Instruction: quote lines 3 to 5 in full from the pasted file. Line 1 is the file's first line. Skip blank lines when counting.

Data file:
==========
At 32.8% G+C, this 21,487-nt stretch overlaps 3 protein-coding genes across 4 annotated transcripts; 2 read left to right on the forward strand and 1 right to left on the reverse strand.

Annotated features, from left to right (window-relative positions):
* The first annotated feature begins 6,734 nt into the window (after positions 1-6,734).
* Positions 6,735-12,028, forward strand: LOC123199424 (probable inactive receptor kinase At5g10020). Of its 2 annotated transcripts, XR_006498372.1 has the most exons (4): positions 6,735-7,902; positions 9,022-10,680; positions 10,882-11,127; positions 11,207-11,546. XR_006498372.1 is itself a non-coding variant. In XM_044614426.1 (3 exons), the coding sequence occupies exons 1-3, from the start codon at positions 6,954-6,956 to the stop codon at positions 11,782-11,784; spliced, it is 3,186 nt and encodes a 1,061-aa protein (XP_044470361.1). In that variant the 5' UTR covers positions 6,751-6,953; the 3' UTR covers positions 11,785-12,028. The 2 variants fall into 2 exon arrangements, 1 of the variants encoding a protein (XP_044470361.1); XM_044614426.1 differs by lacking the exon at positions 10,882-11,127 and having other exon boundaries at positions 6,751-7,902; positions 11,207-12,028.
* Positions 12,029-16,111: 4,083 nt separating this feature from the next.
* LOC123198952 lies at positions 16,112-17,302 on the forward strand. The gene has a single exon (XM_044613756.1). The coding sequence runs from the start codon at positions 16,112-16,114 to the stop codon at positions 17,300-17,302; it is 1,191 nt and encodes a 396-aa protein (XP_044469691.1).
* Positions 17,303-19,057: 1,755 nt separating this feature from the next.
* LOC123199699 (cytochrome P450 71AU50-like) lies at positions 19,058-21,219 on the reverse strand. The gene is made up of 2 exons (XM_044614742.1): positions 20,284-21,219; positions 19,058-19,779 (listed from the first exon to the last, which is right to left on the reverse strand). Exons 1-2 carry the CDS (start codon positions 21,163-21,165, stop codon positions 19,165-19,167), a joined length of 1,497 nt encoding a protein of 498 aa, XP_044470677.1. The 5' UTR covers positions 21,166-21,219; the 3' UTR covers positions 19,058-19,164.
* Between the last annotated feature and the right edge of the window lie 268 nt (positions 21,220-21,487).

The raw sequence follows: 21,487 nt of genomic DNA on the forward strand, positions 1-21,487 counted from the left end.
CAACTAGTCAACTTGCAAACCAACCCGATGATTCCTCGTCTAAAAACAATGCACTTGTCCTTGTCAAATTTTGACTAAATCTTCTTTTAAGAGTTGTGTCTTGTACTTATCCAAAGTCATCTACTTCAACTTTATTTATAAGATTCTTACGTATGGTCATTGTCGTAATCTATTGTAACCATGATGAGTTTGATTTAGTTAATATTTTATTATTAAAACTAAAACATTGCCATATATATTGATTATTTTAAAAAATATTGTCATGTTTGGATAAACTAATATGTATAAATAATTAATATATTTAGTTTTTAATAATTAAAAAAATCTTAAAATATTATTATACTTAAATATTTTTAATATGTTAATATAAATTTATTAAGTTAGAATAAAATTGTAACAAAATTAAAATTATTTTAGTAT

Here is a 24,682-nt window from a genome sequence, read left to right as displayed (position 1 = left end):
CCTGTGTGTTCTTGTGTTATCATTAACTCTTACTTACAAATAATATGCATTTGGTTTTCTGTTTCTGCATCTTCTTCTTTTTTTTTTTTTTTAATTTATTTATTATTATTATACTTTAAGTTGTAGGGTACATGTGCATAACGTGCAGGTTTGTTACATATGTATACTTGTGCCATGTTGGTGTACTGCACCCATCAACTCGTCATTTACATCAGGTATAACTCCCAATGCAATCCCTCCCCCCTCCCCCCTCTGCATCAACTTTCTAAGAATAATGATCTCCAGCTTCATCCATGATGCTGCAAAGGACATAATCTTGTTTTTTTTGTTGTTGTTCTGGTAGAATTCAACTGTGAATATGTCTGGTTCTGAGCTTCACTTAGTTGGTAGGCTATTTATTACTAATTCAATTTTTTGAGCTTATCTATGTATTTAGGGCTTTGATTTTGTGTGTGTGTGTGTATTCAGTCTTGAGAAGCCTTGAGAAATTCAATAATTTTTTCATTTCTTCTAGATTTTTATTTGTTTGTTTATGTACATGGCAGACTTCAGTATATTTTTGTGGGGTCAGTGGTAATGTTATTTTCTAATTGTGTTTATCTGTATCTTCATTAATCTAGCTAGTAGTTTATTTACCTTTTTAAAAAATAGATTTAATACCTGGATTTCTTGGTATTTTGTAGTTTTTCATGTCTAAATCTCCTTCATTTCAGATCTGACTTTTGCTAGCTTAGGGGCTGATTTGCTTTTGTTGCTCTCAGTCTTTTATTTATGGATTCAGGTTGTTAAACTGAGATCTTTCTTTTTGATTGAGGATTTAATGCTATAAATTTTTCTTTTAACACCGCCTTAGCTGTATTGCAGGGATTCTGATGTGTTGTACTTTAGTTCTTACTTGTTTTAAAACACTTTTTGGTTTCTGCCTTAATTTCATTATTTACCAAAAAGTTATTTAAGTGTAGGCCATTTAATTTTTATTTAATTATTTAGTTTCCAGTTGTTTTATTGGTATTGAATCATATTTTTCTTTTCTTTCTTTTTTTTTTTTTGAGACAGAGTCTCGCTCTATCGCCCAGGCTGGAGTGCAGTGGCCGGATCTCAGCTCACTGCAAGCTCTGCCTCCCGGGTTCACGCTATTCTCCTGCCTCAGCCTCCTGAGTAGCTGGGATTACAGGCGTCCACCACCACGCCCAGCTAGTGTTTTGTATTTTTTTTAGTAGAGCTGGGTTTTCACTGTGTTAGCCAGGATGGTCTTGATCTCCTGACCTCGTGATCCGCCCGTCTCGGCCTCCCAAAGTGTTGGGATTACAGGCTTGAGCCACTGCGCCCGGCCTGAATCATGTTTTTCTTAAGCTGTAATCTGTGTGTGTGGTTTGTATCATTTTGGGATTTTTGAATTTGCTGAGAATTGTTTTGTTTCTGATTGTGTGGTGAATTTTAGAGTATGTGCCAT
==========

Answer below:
* The first annotated feature begins 6,734 nt into the window (after positions 1-6,734).
* Positions 6,735-12,028, forward strand: LOC123199424 (probable inactive receptor kinase At5g10020). Of its 2 annotated transcripts, XR_006498372.1 has the most exons (4): positions 6,735-7,902; positions 9,022-10,680; positions 10,882-11,127; positions 11,207-11,546. XR_006498372.1 is itself a non-coding variant. In XM_044614426.1 (3 exons), the coding sequence occupies exons 1-3, from the start codon at positions 6,954-6,956 to the stop codon at positions 11,782-11,784; spliced, it is 3,186 nt and encodes a 1,061-aa protein (XP_044470361.1). In that variant the 5' UTR covers positions 6,751-6,953; the 3' UTR covers positions 11,785-12,028. The 2 variants fall into 2 exon arrangements, 1 of the variants encoding a protein (XP_044470361.1); XM_044614426.1 differs by lacking the exon at positions 10,882-11,127 and having other exon boundaries at positions 6,751-7,902; positions 11,207-12,028.
* Positions 12,029-16,111: 4,083 nt separating this feature from the next.